The allotropic phase transformation in zirconia from the tetragonal to monoclinic double lattices is known to occur by a martensitic twinning mechanism which shows a complex dependence on temperature, stress and environment. This paper is concerned with the development of a phase field model which accounts for the main metallurgical mechanisms governing this martensitic transition. The symmetry reduction and orientation relationship between the parent and product phases were simulated using several non-conserved order parameters representing different transformation paths. Inhomogeneous and anisotropic elastic properties were considered to determine the resultant elastic stresses. Governing equations of the tetragonal-to-monoclinic transformation were solved in a finite element framework under a variety of initial and boundary conditions. It was shown that applying different initial conditions, such as seed embryo or random, did not change the twinning patterns or the final volume fractions of the parent and product phases after the relaxation period. On the other hand, enforcing different boundary conditions resulted in completely different twinning patterns and phase volume fractions. The model was able to predict both the "V" shape morphology of twinning and the surface stress relief with "gable roof" patterns, which were observed by transmission electron microscopy and atomic force microscopy to be characteristic of the tetragonal-to-monoclinic transition.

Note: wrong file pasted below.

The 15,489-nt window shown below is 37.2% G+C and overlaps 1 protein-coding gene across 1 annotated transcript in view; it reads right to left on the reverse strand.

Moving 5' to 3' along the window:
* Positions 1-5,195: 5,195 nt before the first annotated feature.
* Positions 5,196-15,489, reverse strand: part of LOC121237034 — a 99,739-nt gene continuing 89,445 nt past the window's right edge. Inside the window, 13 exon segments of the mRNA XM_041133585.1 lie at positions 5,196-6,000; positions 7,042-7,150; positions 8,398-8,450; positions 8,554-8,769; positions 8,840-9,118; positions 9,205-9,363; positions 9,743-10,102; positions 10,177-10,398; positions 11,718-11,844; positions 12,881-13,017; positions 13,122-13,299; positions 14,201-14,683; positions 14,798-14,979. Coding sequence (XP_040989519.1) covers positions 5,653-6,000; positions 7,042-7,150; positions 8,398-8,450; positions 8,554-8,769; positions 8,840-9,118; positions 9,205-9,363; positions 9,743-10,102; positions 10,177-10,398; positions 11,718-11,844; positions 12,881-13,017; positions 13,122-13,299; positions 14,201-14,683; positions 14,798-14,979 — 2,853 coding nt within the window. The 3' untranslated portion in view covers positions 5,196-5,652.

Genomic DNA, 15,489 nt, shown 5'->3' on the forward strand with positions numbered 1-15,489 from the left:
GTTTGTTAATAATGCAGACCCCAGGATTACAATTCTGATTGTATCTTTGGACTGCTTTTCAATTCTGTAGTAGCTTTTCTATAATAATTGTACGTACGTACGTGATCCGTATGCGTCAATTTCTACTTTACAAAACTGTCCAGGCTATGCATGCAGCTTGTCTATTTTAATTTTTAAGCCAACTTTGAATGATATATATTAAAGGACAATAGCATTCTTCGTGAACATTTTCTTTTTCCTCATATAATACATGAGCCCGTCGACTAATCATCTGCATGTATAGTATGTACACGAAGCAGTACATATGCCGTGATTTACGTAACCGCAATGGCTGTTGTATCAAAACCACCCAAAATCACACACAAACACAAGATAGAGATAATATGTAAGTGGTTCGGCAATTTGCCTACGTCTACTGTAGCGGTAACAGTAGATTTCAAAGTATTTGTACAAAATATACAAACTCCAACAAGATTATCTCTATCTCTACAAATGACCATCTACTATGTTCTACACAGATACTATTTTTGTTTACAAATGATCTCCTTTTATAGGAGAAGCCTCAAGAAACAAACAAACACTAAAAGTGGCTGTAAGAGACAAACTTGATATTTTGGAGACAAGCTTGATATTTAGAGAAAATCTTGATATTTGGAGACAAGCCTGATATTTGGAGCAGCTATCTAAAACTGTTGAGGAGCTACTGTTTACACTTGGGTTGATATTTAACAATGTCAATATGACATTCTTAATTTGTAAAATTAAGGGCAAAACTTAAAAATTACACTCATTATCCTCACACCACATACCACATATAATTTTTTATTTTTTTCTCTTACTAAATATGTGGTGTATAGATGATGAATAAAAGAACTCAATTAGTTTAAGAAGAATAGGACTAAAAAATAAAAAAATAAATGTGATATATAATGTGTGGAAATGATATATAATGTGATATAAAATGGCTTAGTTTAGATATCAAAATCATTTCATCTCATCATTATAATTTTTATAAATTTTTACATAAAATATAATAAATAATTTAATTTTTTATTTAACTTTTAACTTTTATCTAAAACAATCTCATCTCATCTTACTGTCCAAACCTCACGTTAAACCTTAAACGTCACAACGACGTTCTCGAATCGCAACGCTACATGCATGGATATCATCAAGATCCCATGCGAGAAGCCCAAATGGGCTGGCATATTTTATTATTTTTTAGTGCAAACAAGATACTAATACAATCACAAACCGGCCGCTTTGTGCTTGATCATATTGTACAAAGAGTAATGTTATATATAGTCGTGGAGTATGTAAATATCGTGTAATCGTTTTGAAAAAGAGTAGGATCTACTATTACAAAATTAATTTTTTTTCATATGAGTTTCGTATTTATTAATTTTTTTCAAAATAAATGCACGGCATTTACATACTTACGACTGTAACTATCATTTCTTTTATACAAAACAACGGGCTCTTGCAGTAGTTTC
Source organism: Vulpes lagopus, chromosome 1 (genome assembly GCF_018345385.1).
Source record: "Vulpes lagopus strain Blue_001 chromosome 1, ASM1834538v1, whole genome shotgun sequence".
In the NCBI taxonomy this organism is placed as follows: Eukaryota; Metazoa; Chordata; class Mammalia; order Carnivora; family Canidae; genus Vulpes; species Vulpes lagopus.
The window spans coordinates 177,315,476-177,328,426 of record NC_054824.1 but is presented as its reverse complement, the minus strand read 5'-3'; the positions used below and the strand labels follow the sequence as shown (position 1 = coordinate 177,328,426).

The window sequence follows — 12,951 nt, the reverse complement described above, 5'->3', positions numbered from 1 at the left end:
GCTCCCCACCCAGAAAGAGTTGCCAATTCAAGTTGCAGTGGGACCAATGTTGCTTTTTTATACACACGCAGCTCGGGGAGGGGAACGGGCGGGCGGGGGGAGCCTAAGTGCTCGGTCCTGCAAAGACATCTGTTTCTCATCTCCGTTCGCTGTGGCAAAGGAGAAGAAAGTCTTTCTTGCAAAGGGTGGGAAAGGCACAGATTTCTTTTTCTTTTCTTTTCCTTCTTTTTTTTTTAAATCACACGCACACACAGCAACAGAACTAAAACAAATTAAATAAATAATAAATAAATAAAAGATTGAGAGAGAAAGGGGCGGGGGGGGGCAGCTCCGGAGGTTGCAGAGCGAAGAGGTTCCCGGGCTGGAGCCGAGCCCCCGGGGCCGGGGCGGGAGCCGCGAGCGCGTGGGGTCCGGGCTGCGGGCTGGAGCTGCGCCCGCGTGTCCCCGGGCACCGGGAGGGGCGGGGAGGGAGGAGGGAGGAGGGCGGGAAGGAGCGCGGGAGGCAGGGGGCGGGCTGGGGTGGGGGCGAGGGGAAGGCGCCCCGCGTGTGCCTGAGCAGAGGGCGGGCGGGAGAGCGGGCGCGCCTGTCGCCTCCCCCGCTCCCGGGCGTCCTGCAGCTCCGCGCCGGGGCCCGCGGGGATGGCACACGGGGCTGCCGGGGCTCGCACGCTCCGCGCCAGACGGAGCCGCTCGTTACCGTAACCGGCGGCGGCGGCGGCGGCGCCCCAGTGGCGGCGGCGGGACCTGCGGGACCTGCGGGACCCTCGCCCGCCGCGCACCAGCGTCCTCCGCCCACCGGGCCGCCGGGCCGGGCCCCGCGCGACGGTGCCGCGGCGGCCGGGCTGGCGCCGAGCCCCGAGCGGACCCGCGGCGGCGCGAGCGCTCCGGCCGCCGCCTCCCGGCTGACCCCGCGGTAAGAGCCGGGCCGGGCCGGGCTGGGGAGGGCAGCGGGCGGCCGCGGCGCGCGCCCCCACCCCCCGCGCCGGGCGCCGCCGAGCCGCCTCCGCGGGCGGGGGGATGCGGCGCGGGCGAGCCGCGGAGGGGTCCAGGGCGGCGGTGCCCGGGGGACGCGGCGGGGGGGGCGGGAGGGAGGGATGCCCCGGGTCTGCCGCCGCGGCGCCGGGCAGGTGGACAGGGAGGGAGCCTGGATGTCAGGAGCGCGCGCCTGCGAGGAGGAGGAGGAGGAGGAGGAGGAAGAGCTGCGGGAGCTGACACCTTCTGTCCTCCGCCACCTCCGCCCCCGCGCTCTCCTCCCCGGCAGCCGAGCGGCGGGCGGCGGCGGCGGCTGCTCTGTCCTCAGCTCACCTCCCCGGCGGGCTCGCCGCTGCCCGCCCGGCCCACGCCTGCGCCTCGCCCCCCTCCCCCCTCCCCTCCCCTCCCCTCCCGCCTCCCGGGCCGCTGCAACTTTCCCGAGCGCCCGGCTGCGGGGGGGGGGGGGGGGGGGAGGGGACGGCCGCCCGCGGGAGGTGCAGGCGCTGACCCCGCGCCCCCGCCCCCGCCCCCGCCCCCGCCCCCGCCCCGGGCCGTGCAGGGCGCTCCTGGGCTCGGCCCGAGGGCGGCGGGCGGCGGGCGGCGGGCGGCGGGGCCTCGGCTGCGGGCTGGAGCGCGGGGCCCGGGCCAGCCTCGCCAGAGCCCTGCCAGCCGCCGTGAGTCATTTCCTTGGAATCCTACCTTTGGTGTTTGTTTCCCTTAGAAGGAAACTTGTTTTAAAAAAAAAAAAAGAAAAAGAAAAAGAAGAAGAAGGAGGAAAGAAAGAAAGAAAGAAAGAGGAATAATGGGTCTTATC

All Science Journal Classification (ASJC) codes
- Electronic, Optical and Magnetic Materials
- Ceramics and Composites
- Polymers and Plastics
- Metals and Alloys